Eighth Embodiment Embodiment Relating to a Display Substrate Including a Light-Receiving Circuit

FIG. 36 and FIG. 37 show a display substrate 721 and a light-receiving circuit 722 according to an eighth embodiment of the present invention. Non-contact signal transmission is performed by optical coupling using a photosensor 723 that is formed of, e.g. a photodiode, instead of the capacitive coupling or electromagnetic coupling using the inductor. In this embodiment, an optical transmission path (not shown) is used as transmission means. Instead of the capacitive coupling or electromagnetic coupling using the inductor, the photosensor 723 is integrated on a display substrate 721. FIG. 37 shows an example of the structure of the circuit that includes a current amplification section which receives a signal current from the photosensor and amplifies the signal current. In this example, the circuit comprises a photodiode 723 which is formed of a single-crystal silicon thin film, and an interface circuit 724. The interface circuit 724 has the same structure as in the seventh embodiment. A current signal from the photodiode 723 is current-amplified and converted to a voltage signal, and the voltage signal is delivered to the serial/parallel conversion circuit.

By using light as signal transmission means, the effect of electromagnetic noise can be eliminated. In addition, a good SN ratio can be achieved by using the lateral bipolar thin-film transistor or the MOS-bipolar hybrid transistor, which is formed in the crystallized semiconductor thin film, in the input section. Hence, the transmission speed can be enhanced. In particular, by using the photodiode which is formed in the crystallized silicon thin film on the transparent glass substrate, a signal can be received regardless of whether the transmission circuit is disposed on the front surface or back surface of the glass substrate. Therefore, the degree of freedom of mounting design can be increased.

Ninth Embodiment Embodiment Relating to a Signal Interface Circuit

FIG. 38 shows an example 802 of the structure of a signal interface circuit, which is different from the structure of the signal interface circuit 724 according to the embodiment of the invention shown in FIG. 34 or FIG. 37. In this embodiment, a reception-side circuit of an interface circuit of a standard LVDS (Low-Voltage Differential Signaling) scheme is composed of a cascode-type differential amplification circuit 806 which uses the bipolar thin-film transistor or hybrid thin-film transistor according to the present invention.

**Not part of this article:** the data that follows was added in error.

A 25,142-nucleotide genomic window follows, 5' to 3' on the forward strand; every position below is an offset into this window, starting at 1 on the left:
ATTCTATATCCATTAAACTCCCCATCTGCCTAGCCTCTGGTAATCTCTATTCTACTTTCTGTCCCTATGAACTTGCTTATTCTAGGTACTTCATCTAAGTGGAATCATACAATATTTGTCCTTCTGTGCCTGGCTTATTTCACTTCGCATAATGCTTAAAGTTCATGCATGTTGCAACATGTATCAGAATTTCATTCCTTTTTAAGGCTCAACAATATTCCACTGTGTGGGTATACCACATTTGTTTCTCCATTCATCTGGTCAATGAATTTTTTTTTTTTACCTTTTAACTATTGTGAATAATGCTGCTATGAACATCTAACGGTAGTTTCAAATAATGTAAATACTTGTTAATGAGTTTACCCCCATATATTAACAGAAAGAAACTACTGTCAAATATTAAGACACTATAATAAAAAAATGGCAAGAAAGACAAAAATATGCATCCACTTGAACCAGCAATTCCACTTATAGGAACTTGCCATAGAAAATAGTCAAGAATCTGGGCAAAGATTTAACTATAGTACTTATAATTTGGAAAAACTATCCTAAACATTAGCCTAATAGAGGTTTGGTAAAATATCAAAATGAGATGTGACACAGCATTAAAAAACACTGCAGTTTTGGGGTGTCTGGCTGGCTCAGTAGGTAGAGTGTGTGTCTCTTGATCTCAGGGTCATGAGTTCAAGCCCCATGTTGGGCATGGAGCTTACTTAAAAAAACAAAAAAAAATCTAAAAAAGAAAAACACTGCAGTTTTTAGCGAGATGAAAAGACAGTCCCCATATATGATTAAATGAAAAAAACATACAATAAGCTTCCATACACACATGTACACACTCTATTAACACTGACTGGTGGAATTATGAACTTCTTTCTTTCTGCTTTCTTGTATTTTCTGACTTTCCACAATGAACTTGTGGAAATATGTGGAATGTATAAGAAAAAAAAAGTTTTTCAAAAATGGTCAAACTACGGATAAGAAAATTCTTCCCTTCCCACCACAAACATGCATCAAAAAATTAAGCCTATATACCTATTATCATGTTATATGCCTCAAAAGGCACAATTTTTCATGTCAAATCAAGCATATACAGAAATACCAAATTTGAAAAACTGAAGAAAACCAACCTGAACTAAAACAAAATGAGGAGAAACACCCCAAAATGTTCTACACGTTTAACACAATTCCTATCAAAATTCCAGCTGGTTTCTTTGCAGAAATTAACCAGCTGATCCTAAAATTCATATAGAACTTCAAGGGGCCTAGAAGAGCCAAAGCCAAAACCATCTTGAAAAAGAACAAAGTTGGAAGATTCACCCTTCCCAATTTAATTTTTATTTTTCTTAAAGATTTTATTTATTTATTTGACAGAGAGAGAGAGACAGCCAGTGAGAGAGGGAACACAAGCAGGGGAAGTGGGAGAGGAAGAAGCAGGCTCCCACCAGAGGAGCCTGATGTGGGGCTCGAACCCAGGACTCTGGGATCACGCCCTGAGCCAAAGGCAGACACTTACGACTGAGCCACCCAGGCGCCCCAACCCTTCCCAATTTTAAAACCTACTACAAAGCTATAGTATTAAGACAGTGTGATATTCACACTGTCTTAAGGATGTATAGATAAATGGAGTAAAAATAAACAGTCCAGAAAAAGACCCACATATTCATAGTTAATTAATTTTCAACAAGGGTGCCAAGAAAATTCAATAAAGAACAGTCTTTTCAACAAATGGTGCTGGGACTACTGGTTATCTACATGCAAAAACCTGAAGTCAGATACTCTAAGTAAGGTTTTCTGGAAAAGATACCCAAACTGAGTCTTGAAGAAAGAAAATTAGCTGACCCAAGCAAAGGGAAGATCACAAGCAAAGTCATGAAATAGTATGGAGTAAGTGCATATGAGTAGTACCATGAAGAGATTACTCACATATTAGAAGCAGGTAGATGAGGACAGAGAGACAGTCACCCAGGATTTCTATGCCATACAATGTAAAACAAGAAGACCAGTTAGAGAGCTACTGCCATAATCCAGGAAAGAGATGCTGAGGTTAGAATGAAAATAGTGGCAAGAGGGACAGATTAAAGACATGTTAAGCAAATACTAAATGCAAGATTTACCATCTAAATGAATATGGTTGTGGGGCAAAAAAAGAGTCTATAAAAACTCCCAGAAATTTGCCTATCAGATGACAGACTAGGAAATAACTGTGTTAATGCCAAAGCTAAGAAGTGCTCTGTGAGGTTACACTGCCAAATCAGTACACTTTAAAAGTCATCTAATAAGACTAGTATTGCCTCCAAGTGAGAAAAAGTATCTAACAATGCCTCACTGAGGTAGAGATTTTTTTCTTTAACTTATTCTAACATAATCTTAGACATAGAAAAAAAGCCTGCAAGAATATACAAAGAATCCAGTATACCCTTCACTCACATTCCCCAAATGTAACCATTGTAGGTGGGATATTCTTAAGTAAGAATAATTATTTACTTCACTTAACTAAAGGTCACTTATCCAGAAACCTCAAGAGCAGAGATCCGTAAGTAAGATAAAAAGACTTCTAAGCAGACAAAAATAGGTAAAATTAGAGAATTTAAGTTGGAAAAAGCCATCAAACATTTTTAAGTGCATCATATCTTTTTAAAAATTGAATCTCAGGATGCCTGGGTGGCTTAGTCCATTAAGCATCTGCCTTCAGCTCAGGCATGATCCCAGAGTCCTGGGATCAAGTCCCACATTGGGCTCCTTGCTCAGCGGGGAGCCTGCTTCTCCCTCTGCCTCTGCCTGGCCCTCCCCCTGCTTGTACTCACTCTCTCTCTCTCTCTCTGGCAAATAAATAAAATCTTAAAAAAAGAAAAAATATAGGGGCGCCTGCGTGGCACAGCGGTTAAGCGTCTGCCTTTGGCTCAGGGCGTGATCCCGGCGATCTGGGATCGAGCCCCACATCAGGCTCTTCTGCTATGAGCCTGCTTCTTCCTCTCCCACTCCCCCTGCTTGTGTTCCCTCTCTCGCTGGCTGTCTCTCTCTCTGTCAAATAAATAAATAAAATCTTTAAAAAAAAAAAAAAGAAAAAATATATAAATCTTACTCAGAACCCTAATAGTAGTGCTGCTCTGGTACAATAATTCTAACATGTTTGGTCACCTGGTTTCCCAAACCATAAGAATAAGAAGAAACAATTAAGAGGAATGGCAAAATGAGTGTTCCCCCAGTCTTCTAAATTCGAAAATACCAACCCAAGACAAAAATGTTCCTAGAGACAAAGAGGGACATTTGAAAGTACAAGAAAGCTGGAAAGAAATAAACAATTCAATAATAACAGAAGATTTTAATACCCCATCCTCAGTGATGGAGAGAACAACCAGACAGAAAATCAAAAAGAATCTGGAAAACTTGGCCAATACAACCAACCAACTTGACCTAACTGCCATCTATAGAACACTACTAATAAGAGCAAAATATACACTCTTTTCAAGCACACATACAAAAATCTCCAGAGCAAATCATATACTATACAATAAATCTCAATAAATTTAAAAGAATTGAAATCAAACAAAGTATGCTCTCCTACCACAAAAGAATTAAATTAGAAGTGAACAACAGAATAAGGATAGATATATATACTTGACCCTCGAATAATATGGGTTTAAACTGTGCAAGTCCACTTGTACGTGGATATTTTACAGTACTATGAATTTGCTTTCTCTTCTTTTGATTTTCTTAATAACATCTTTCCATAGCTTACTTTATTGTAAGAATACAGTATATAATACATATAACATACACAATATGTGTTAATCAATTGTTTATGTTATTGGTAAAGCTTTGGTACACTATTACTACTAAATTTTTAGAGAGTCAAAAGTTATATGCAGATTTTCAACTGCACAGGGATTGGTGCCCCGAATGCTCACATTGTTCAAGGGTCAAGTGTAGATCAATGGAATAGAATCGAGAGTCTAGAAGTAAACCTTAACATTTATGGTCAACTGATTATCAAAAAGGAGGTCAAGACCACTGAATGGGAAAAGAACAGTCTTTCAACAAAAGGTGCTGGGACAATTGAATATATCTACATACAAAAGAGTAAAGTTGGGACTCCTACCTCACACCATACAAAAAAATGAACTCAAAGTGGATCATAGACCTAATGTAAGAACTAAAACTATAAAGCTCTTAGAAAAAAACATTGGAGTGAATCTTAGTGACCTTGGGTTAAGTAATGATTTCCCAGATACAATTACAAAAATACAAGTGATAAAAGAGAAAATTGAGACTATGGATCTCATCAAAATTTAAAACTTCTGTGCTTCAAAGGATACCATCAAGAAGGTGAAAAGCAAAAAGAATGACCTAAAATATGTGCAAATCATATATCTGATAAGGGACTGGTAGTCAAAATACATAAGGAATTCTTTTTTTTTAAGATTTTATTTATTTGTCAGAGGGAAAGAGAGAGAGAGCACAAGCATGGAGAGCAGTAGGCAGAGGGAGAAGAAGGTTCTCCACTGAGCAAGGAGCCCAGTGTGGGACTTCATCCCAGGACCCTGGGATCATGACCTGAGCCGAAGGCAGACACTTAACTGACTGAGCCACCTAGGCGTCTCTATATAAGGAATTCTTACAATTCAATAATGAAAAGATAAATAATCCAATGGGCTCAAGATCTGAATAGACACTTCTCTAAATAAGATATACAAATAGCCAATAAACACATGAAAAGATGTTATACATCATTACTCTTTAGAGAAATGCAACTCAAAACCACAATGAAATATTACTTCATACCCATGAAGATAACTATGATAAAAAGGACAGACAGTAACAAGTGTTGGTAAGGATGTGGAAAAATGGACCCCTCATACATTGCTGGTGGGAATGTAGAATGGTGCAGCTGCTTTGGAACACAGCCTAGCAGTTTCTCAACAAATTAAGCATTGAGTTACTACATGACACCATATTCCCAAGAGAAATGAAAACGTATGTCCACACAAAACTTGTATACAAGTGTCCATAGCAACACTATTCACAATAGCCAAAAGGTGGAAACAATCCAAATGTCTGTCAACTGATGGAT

Video data from the system side, together with control signals (HSYNC, VSYNC, ENABLE SCLOCK) 805, are sent from a graphic controller (GCONT) 802 to a standard LDVS transceiver IC (TrIC) 804, which is mounted on a system-side board, as 18-bit parallel data 803 of 6 bits×3 (corresponding to the three colors of RGB). The signal level in this case is a CMOS level of 3.3V. The transceiver IC executes parallel-serial conversion for converting 6-bit parallel data of each color to serial data, and a process of converting the input signal with the signal level of a 3.3V amplitude to a differential signal of a low amplitude of 0.35V, and delivers the differential signal from a transmission amplifier (LDVS) 807 to a transmission line 808.

The clock signal (SCLOCK) is subjected to a clock multiplication process and phase adjustment in a PLL circuit 809, and is similarly output from a transmission amplifier (CLOCK) 810 to a transmission line.

The transmission line is a balanced-type differential transmission line, and is characterized by robustness against external noise. In addition, since the amplitude of the transmission signal is 0.35V and small, the electromagnetic interference can be reduced.

On an LCD substrate 815, the transmitted differential signal 808 is applied via a terminal resistor (RL) 816 of 100Ω to bases 818 of bipolar transistors Q1 and Q2, which are structural components of a first-stage amplifier 817 and are formed in the crystallized semiconductor thin film. The first-stage amplifier 817 is a cascode-type differential amplification circuit 806 which comprises four bipolar transistors Q1 to Q4 that are formed in the crystallized semiconductor thin film, load resistors Rc1 and Rc2 and a MOSFET (Q5) which functions as a constant voltage source. The transistors Q1 to Q4 may be the above-described lateral bipolar thin-film transistors 100 (see, e.g. FIG. 1A and FIG. 1B) formed on the crystallized Si thin film or the hybrid thin-film transistors 200 (see, e.g. FIG. 6 and FIG. 7) formed on the crystallized Si thin film.

Since the voltage amplitude of the input signal is small, it is difficult to detect such a small signal by the MOS FET formed on the Si thin film, which has a large variance in threshold voltage. Thus, in general, the conventional first-stage amplifier uses a dedicated LVDS receiver that is fabricated on an Si wafer.